A vintner is suing a wine consultant for $1.6 million, alleging he was negligent when he failed to produce a new top-quality “cult” wine, according to court records filed in Napa County Superior Court.

In 2012, Chateau Potelle Holdings LLC hired St. Helena wine consultant Denis Malbec to create a new wine that would sell for up to $200 per bottle for the company’s new tasting room in St. Helena, according to owner Jean-Noel Fourmeaux du Sartel, who goes by Fourmeaux.

The new wine was to be made at a winery in Sonoma County that has a crush facility, using grapes from a vineyard on Mount Veeder. It was to be sold under a new label, “Fourmeaux.”

“I wanted to make a strong statement with the opening of my new tasting room,” said Fourmeaux, whose business is based in Napa.

Instead, the wine spoiled and had to be filtered five times, losing the complexity of a top-quality wine, Fourmeaux said. The 4,000 gallons of wine are in the process of being sold on the bulk market, Fourmeaux said Friday. “The wine is not of quality that I can use,” he said.

Malbec did not take “appropriate action” when the level of volatile acidity — or vinegar — from bacteria began to rise in November 2012, Fourmeaux alleges in court document. Instead, Malbec took steps that unintentionally accelerated VA formation, according to a court filing from Fourmeaux’s attorney, Kevin Block of Block, DeVincenzi & Zelazny LLP in Napa. Malbec then left for a 10-day vacation, the suit alleges.

“By the time he returned in January 2013, the wine was irreparably compromised,” according to the complaint.

In February, Chateau Potelle sued Malbec, as well as Malbec & Malbec USA LLC of St. Helena, alleging breach of contract and negligence, according to the complaint. Chateau Potelle also named in the complaint Medlock Ames Vintners LLC, a Healdsburg winery where the grapes were crushed, and two of its winemakers, alleging negligence, according to the filing.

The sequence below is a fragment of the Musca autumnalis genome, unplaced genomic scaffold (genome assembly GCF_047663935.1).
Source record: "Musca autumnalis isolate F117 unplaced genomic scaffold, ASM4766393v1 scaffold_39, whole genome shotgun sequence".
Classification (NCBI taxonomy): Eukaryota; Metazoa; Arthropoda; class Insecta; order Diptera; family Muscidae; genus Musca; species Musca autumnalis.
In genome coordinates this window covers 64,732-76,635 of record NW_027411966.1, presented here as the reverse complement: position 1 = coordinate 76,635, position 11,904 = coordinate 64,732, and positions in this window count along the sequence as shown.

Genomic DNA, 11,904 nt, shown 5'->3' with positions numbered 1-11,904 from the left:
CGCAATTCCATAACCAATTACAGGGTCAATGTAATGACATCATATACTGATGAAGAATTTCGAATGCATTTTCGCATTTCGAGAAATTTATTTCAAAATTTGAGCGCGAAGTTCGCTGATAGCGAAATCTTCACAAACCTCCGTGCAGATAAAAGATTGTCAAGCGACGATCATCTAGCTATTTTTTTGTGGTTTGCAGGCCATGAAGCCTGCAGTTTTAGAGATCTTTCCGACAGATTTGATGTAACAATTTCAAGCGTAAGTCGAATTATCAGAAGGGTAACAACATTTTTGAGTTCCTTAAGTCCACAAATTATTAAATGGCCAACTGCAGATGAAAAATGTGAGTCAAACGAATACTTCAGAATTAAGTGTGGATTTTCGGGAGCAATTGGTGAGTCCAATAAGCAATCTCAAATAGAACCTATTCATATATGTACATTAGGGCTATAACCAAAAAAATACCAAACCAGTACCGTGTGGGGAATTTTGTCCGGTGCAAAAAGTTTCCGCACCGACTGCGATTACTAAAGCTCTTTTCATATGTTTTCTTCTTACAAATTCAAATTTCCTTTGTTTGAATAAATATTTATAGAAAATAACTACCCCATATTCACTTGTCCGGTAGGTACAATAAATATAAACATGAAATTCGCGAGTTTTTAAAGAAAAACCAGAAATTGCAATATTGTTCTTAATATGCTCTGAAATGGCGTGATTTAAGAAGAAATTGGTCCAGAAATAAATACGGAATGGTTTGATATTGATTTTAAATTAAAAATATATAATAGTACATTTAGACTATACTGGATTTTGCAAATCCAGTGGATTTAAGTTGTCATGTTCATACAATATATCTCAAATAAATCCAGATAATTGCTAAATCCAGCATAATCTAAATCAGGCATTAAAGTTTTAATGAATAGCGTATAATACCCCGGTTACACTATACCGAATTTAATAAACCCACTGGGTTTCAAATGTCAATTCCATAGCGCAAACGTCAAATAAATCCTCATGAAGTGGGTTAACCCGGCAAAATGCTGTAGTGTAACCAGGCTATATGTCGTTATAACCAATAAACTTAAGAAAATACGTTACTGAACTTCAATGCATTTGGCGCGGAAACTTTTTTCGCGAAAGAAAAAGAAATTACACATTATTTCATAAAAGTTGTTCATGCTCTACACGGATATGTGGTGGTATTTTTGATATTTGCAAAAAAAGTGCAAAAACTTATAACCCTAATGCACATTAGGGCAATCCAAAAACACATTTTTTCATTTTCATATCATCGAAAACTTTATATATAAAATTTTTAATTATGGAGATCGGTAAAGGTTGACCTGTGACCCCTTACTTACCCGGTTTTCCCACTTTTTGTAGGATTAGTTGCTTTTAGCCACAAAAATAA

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Malbec, through his attorney, denies the allegations. It’s an inflated demand for a claim of loss of profits for a business that has never been operational, said Malbec’s attorney, Paul Carey of Dickenson Peatman & Fogarty, referring to the $1.6 million.

“Mr. Malbec was very vigilant and diligent in his work,” Carey said. But Formeaux stopped paying his client. “Then Mr. Formeaux didn’t take steps to make a good blend he could sell without having to bulk the wine out,” Carey said. “For whatever reason, he chose not do to that.”

“Instead of taking responsibility, he chose to lay blame,” Carey said. “The wine is very marketable and is in good condition at this point.”

As of July 2013, Fourmeaux had paid Malbec about $25,000 in consulting fees, leaving a balance of about $75,000, according to a court filing.

Malbec, who had an oral contract with Chateau Potelle, and the other defendants want to compel Chateau Potelle into arbitration, a less formal process used to settle a legal dispute, according to court filings. Chateau Potelle opposes the motion. A hearing is set for Thursday.

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